The Avera Health system is composed of 235 facilities in 87 communities in a rural, five-state region with a geographically dispersed population of about 1 million people over 71,550 square miles. Avera implemented the nations first rural, multistate, remote critical-care telemedicine program in September 2004. The goal was to leverage critical-care specialists, based in the tertiary hospital, across the health system to create a regionalized critical-care delivery model that improved quality and safety and reduced costs.
No. 2: Avera Health
Through the wire: Telemedicine program helps improve critical care in rural region
Rural areas represent close to 25% of this countrys population, but have only 10% of the physicians. This health information technology implementation improves the delivery of critical-care services to underserved areas without regard to time of day, travel time and expense, or the absence of local intensivists (critical-care specialists who have been shown to reduce mortality and costs of care). The nationwide scarcity of intensivists and the projected worsening of this shortfall over the next 30 years are well-documented.
Averas program consists of 72 networked beds spread over a tertiary-care hospital, three Avera regional centers and 14 rural and critical-access hospitals, some outside of the Avera system. The remote-care center is staffed 24/7 with a critical-care nurse and clerical support.
A critical-care physician is present 20 hours daily to provide consultative care, including performing virtual patient rounds; evaluating proprietary alerts for vital signs, checking for laboratory abnormalities and gaps in best practices (decision support at the point of care); and responding to requests from the local bedside nurses and physicians.
Highlights of the Avera model include:
- Local hospitals that provide care to intensive-care-unit patients by attending internists, surgeons and family-practice physicians supplemented by few or no subspecialists. Startup costsremote facility build-out, hardware/ equipment and softwarefor the program were $2.8 million. Operating costs averaged $2.2 million per year in the first three years.
- Evidence of how the health IT system is being used to improve patient care or patient-care delivery. Avera evaluated the impact on clinical outcomes and cost savings by examining mortality rates, changes in length of stay (the primary determinant of ICU cost), the number of transfers from smaller hospitals and staff satisfaction.
Improvements in patient-care delivery include:
- Care protocols that were standardized across the system, improving glycemic management and ventilator-bundle compliance.
- Mortality rates at Avera are as much as 81% better than Apache III- and Apache IV-predicted for the ICU population. As of March 31, 352 individuals not predicted to survive, left the hospital alive because of this care.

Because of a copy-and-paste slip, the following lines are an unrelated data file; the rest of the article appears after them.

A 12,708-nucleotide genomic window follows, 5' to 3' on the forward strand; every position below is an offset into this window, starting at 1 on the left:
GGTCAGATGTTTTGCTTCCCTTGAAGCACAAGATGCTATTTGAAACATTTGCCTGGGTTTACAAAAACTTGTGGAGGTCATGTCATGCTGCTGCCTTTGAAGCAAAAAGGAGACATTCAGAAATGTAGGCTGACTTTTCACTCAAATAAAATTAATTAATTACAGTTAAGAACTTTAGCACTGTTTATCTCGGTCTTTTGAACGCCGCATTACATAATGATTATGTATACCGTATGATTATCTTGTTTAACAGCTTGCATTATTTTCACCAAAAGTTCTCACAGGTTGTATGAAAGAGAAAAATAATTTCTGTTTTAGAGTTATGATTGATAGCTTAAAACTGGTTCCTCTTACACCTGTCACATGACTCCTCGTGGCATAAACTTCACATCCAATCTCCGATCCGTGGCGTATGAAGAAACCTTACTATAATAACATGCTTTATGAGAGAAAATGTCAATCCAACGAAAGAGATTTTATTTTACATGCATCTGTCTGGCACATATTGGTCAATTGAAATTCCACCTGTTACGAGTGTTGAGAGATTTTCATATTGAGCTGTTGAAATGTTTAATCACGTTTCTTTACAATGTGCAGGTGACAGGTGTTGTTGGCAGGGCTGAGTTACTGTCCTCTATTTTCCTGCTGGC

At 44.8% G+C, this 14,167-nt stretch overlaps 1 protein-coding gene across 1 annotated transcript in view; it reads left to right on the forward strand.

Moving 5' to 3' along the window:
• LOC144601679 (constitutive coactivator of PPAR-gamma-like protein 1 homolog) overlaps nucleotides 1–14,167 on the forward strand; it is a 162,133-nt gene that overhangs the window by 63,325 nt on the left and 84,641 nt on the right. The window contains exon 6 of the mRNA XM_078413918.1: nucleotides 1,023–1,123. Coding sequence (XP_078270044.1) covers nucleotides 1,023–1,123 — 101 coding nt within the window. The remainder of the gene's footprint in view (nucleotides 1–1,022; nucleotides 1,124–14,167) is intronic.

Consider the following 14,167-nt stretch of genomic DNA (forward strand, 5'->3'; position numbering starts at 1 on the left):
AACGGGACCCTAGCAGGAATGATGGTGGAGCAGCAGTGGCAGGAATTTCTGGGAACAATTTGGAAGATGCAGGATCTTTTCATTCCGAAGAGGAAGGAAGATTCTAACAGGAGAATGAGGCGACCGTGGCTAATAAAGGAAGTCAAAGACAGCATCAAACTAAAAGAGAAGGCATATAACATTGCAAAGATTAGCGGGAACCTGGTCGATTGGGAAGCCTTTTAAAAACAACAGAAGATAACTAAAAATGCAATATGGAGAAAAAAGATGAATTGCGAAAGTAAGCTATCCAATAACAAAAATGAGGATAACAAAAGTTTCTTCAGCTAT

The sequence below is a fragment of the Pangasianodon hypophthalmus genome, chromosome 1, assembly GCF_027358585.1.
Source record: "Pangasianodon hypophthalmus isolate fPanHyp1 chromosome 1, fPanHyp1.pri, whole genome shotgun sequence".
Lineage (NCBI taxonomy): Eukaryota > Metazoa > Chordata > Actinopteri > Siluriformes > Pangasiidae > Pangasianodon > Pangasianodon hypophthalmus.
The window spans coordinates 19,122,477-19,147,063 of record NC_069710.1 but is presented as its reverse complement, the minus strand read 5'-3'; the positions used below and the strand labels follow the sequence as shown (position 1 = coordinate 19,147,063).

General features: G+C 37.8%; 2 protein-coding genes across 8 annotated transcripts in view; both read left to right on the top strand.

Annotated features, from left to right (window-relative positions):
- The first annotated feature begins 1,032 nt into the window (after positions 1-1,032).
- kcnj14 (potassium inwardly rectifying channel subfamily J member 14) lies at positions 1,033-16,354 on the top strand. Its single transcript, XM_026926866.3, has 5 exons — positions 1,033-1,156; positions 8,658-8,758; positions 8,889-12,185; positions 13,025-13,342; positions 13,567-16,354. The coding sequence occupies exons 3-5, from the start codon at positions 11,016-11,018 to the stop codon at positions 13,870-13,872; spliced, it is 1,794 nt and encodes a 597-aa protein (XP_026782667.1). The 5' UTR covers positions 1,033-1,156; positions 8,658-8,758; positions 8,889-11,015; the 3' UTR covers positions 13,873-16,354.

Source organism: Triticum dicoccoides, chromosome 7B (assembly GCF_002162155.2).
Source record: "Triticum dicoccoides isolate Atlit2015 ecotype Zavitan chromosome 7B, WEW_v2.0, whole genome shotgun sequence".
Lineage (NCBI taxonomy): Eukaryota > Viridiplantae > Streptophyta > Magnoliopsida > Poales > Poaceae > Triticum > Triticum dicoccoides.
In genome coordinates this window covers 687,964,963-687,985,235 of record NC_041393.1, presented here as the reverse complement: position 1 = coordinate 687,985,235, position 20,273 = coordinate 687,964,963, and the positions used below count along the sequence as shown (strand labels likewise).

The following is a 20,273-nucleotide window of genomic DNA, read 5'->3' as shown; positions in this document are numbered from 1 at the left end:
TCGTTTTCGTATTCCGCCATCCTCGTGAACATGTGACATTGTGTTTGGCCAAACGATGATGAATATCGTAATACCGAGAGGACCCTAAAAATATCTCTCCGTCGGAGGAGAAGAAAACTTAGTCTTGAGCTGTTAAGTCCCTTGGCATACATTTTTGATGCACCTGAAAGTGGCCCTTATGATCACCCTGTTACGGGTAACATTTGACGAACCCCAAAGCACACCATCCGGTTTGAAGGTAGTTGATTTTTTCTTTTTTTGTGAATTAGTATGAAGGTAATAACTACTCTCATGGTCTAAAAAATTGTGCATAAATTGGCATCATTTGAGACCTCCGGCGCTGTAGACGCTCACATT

- ICU length of stay at Avera is as much as 37% better than predicted for severity-adjusted length of stay for the ICU population.
- Surveyed physicians and staff rate the technology easy to work with and report better triage decisions, improved patient safety and enhanced staff comfort.
Using conservative savings estimates, the Avera remote critical-care program has generated real cost savings.
The calculated savings attributed to reduced ICU days was $8 million to the system by the middle of the third year of implementation.
Length-of-stay reductions also can eliminate the need for capital spending for additional ICU beds. The financial benefits attributable to length-of-stay reduction are supplemented by cost savings from fewer transfers from small to tertiary hospitals. In a system-led study, these latter savings were estimated at nearly
$1.25 million by the middle of the third year.
Ten sites and beds scheduled to go live during the coming year are already grant-funded. An additional 29 beds at two other sites may benefit from funding by the American Recovery and Reinvestment Act of 2009. This remote critical-care program meets the criteria for meaningful use and health information technology advancement:
- It has proven quality improvement data. In fact, the program demonstrates the ability of IT to reform healthcare. Averas remote critical-care program demonstrates reduced actual to predicted ICU mortality, reduced actual to predicted ICU length of stay and reduced actual to predicted hospital mortality.
- It is a cost-effective and visionary model for replication in rural settings. There is little organization of critical-care services in the U.S. and more than 1,300 critical-access hospitals serve millions of patients who have no access to critical-care physicians.
Some experts have called for regionalization through a model patterned after regional trauma and burn centers, where high-acuity patients transfer to tertiary centers for care. While such a model matches patient acuity and resources, it is costly, imposes travel burdens and can overload tertiary-care resources. The Avera model augments the capabilities of smaller, more remote facilities, reducing the need for patient transfers.
It is a staffing effectiveness and employment model. Critical-care practice has historically been an all or nothing profession with a high burnout rate. Shift work in remote-care programs provides new opportunities for critical-care doctors, is a cost-effective staffing model and addresses the shortage of critical-care physicians.
Senior vice president and chief information officer
Sioux Falls, S.D.
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